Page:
That's not really a watchdog then, but a wakeup timer.  I have used PIC
watchdog timers for that purpose too.  In one case I got around the large
tolerance in the wakeup period by occasionally leaving the main oscillator
running during a WDT period to calibrate it.


********************************************************************
Embed Inc, Littleton Massachusetts, http://www.embedinc.com/products
(978) 742-9014.  Gold level PIC consultants since 2000.

2010\05\10@175158 by sergio masci

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On Mon, 10 May 2010, Dwayne Reid wrote:

>
> I'm really interested in hearing other people comment on this subject
> - its a great learning opportunity.

Regarding robustness, if you use a real state machine, you are better able
to resume operation if an external event causes the MCU to lock up and the
watchdog is able to restart it. Think of it as a watchdog event that can
occure during any state. You would use this event to trigger a state
change to a special state (which could be one of many such states) much
like any other event used by your state machine.

At the start of many of your states you initialise things like variables
and output ports. In other states you update variables and output ports.
You would tend to use the watchdog event to take you back to a state (in
the current chain) that does the initialising or setting hardware to a
well defined condition.

Regards
Sergio Masci

2010\05\10@180457 by Dwayne Reid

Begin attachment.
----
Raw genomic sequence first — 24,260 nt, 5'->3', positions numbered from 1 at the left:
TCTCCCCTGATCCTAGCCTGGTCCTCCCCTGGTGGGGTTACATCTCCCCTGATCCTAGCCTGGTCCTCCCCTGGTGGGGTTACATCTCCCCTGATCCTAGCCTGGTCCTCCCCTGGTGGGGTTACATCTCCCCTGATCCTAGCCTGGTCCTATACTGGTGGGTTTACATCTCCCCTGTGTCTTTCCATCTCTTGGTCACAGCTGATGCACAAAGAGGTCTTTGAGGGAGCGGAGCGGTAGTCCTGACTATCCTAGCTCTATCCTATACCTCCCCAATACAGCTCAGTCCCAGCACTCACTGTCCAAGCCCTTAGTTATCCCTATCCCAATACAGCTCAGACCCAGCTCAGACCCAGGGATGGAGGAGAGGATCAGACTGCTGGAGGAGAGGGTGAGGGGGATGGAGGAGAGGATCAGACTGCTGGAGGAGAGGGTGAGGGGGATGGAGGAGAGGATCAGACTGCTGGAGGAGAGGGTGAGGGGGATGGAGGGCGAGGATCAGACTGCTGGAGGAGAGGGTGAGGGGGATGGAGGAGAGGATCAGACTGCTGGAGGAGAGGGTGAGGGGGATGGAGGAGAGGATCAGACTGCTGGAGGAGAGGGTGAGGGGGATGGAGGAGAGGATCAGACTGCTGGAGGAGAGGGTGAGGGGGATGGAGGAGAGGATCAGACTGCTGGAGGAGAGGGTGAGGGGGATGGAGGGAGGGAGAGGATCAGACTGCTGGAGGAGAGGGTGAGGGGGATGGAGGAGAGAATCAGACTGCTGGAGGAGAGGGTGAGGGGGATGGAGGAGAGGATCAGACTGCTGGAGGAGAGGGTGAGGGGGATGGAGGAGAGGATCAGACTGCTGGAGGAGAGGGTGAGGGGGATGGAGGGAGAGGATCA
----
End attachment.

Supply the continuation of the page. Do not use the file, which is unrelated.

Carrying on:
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At 07:49 PM 5/10/2010, sergio masci wrote:

>Regarding robustness, if you use a real state machine, you are better able
>to resume operation if an external event causes the MCU to lock up and the
>watchdog is able to restart it. Think of it as a watchdog event that can
>occure during any state. You would use this event to trigger a state
>change to a special state (which could be one of many such states) much
>like any other event used by your state machine.
>
>At the start of many of your states you initialise things like variables
>and output ports. In other states you update variables and output ports.
>You would tend to use the watchdog event to take you back to a state (in
>the current chain) that does the initialising or setting hardware to a
>well defined condition.

I understand what you are saying but I must respectfully disagree with you.

The problem is that you don't know WHAT has been corrupted.  It may
be a single register, it might be many registers.  You just don't know.

I've always had the luxury of being able to restart the whole machine
right from the beginning (cold-boot) and that is the approach I've
always taken.

dwayne

--
Dwayne Reid   <.....dwaynerKILLspamspam.....planet.eon.net>
Trinity Electronics Systems Ltd    Edmonton, AB, CANADA
(780) 489-3199 voice          (780) 487-6397 fax
http://www.trinity-electronics.com
Custom Electronics Design and Manufacturing

2010\05\11@120239 by sergio masci

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On Mon, 10 May 2010, Dwayne Reid wrote:

{Quote hidden}

Yes I understand this. A very big problem with many state machine
implentations is the way programmers "hide" some state information in
variables and use it to communicate between states. Then you have a
situation where simply jumping to a state doesn't mean the state machine
is actually in that state (because some other information important to
that state is invalid).